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Re: RPM upgrade discussion



If this mail is too long: You probably don't want to upgrade rpm for
doing conservative, backported (security) bugfixes. Also my
recommendation would be to use Progeny's services, or go straight to
RHEL2/3, as I doubt that in two days legacy will be offering security
rpms.

On Mon, Dec 29, 2003 at 11:36:45PM -1000, Warren Togami wrote:
> As we discussed earlier, Fedora Legacy will require an upgrade of rpm as 
> a requirement for all users who choose to use our repository.  It is 
> quite clear that we agree upon the rpm upgrade for RH8 and RH9 due to 
> the major stability problems associated with those versions.

Personally I would also upgrade rpm (and in ATrpms' legacy support I
am doing so), but for the target group of legacy I would question this
issue for the following reasons:

o Red Hat never made rpm.org's errata official for any reasons they
  may have. I suggest asking why. Probably they do not consider the
  rpm upgrades stable enough. This is a strong signal not to go that
  way.

o rpm up to 4.2.1 still eats up your database occasionally. rpm 4.2.2
  hasn't any indication in the changelog about having found the nasty
  bug (which is probably not in rpm, but db4). It is so badly
  reproducable that Jeff hasn't had a chance to nail it, I guess. But
  any chroot packager with automatic rpm installs/erases can sing a
  song about random rpm database corruptions. From ATrpms' users'
  aspect I must admit a big improvement in RH8.0/9 when upgrading to
  4.2.x. But since Red Hat has not offered official errata for it, I
  would still hesitate.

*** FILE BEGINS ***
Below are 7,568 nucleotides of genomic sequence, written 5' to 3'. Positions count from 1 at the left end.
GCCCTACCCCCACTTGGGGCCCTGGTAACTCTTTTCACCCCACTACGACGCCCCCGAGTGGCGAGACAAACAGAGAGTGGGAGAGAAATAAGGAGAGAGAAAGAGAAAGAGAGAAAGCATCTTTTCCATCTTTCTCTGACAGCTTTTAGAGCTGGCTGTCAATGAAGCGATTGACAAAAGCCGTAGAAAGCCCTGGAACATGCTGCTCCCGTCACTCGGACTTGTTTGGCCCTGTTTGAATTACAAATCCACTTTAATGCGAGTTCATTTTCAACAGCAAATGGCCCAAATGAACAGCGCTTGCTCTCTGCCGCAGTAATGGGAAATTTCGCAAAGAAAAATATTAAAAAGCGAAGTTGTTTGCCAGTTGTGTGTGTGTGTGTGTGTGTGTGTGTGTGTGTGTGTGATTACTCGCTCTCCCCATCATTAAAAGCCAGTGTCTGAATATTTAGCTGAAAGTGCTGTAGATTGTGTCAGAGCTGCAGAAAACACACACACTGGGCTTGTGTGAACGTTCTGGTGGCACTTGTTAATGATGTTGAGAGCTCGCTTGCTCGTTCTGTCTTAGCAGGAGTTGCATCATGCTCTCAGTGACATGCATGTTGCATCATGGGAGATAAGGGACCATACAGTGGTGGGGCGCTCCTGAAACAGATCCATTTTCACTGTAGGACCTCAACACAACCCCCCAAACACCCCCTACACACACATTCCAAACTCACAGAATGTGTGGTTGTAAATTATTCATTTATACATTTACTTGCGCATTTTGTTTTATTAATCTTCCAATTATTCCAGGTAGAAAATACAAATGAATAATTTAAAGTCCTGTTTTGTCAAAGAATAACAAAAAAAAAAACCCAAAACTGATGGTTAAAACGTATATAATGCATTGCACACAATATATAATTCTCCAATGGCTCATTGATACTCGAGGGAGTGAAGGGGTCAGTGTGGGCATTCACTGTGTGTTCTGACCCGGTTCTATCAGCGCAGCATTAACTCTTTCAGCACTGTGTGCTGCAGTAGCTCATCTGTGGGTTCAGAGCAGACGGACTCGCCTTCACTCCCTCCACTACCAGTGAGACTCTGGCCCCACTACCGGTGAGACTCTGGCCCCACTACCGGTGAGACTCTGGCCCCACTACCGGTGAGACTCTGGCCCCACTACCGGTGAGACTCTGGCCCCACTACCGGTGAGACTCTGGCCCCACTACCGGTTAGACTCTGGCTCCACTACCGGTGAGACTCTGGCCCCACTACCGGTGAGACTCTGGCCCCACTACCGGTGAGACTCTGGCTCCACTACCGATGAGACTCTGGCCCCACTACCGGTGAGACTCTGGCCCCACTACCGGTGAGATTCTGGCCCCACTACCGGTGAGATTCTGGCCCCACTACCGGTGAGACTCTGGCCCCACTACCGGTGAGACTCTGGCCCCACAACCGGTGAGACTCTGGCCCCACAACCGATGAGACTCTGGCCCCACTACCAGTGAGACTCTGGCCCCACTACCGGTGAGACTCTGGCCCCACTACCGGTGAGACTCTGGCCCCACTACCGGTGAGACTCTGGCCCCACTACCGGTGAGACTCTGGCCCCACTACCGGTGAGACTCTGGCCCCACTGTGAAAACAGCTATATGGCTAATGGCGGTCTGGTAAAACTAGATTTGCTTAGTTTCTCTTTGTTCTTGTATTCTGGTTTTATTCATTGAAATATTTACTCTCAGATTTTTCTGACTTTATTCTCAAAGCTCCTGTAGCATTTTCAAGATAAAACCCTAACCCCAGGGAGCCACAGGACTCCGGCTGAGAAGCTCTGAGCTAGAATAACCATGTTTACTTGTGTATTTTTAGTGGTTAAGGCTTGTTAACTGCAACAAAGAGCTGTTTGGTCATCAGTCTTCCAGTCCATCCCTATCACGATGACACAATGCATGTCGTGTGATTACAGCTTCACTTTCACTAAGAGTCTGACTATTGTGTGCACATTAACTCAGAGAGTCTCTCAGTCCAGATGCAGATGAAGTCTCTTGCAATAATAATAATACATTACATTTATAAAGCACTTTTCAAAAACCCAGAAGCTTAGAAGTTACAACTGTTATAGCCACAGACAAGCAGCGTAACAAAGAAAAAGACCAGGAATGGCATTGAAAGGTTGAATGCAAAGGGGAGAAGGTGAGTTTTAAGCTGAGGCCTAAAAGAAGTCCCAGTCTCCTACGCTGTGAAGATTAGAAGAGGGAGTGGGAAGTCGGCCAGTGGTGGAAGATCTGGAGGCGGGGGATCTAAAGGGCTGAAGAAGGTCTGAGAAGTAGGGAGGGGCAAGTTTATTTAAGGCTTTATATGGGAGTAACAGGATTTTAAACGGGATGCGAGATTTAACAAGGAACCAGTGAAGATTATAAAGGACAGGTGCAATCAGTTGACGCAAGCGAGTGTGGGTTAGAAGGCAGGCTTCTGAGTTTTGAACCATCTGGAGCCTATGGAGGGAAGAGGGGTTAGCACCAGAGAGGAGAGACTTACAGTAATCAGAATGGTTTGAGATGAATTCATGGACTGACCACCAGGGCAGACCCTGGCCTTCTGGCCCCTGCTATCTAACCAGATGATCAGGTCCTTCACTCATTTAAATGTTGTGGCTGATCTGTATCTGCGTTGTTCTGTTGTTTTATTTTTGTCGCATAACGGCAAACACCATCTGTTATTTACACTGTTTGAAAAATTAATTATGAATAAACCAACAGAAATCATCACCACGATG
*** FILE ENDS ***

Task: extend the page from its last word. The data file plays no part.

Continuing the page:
o legacy is supposed to continue Red Hat's way of conservative
  backporting fixes (which BTW should include RH's naming conventions,
  even if I am the first to consider them broken). For rpm this would
  mean identifying the salvaging patches in rpm 4.2.1 and backporting
  them to RH8.0/9's rpm 4.1/4.2. That's quite a hammer, considering the
  number of patches that went in to fix an issue, which is still not
  totally fixed.

ATrpms' "legacy" support is not a conservative, bugfixing and security
fixing approach, it is far more functional oriented. It is also much
easier for administring the same package for 4 different distros, but
all this is not needed in legacy. If it were, you could simply use
ATrpms. legacy users will most certainly wish to follow the path of
least surprise.

For the above open issues I would consult Jeff Johnson, the maintainer
of rpm. I know he tried to push out errata for rpm, but obviously none
were issued. He should know the reasons best, and I his advise should
be heavily weighted for legacy's decisions. Warren, didn't you say you
wanted to ask him?

RH issued 6 updates for RH7.3 in December, e.g. one every five days. I
think this can be handled without touching rpm. Updates for
RH7.3/RH8.0/etc. have been mostly for different versions, with
different specfile etc. So you don't gain much with syncing the
infrastructure accross them. It's better to invest the man power in
monitoring the security lists and backporting those fixes. It is not
an easy task and you should consider 6 new upcoming security holes in
RH7.3 in January 2004.

That's why I would suggest to simply set up a repository today,
apt/yum or not enabled. People care less about the infrastructure,
than about having their web server shredded to pieces, because legacy
is still talking academia, while security announcements go
unnoticed. Even if users would have to install security fixes manually